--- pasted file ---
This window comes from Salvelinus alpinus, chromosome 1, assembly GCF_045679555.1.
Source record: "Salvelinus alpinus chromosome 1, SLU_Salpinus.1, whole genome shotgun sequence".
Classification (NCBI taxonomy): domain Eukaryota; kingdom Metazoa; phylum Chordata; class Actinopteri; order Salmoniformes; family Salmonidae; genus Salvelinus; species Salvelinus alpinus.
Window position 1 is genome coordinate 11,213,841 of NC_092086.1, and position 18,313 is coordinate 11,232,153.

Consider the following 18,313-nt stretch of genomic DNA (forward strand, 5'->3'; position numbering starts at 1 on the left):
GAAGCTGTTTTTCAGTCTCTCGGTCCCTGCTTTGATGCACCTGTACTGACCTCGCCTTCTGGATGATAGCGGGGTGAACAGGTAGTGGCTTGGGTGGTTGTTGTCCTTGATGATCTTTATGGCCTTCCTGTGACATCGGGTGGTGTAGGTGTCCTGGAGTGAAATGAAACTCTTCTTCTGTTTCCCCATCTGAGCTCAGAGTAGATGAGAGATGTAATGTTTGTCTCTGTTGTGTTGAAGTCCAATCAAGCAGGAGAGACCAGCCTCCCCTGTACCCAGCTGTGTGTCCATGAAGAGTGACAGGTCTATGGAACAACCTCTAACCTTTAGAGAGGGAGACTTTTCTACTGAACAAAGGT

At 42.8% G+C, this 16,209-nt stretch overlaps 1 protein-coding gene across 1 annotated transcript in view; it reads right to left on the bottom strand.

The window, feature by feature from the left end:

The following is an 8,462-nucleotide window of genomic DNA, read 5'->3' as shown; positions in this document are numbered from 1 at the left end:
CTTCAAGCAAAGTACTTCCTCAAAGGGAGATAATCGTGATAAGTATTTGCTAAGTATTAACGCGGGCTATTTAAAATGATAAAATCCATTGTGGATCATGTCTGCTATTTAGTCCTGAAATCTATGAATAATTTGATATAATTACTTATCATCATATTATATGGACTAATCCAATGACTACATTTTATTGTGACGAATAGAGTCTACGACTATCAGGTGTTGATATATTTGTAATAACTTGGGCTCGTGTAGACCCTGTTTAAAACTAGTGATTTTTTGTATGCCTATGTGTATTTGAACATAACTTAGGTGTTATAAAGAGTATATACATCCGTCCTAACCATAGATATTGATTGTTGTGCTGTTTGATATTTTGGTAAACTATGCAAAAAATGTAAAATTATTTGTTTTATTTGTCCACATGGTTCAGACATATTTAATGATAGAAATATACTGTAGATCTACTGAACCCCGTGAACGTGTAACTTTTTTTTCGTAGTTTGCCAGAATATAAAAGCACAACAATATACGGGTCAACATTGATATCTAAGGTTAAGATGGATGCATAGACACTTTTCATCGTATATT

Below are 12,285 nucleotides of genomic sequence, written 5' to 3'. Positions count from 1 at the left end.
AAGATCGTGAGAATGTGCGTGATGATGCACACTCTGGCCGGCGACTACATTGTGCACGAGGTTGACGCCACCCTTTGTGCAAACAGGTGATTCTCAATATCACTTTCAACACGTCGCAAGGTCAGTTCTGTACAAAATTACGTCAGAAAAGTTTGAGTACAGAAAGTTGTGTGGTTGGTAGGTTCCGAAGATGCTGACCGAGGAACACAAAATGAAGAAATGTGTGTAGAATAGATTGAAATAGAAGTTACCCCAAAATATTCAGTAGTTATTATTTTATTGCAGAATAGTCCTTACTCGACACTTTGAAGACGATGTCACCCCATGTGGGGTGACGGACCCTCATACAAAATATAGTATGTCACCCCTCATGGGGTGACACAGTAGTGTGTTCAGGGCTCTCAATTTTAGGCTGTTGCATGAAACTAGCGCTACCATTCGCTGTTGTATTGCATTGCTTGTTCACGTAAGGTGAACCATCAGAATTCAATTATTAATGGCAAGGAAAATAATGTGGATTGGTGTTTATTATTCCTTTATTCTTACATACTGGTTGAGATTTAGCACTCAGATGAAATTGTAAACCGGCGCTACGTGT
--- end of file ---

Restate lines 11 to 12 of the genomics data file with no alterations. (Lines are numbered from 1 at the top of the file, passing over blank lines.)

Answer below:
Below are 12,285 nucleotides of genomic sequence, written 5' to 3'. Positions count from 1 at the left end.
AAGATCGTGAGAATGTGCGTGATGATGCACACTCTGGCCGGCGACTACATTGTGCACGAGGTTGACGCCACCCTTTGTGCAAACAGGTGATTCTCAATATCACTTTCAACACGTCGCAAGGTCAGTTCTGTACAAAATTACGTCAGAAAAGTTTGAGTACAGAAAGTTGTGTGGTTGGTAGGTTCCGAAGATGCTGACCGAGGAACACAAAATGAAGAAATGTGTGTAGAATAGATTGAAATAGAAGTTACCCCAAAATATTCAGTAGTTATTATTTTATTGCAGAATAGTCCTTACTCGACACTTTGAAGACGATGTCACCCCATGTGGGGTGACGGACCCTCATACAAAATATAGTATGTCACCCCTCATGGGGTGACACAGTAGTGTGTTCAGGGCTCTCAATTTTAGGCTGTTGCATGAAACTAGCGCTACCATTCGCTGTTGTATTGCATTGCTTGTTCACGTAAGGTGAACCATCAGAATTCAATTATTAATGGCAAGGAAAATAATGTGGATTGGTGTTTATTATTCCTTTATTCTTACATACTGGTTGAGATTTAGCACTCAGATGAAATTGTAAACCGGCGCTACGTGT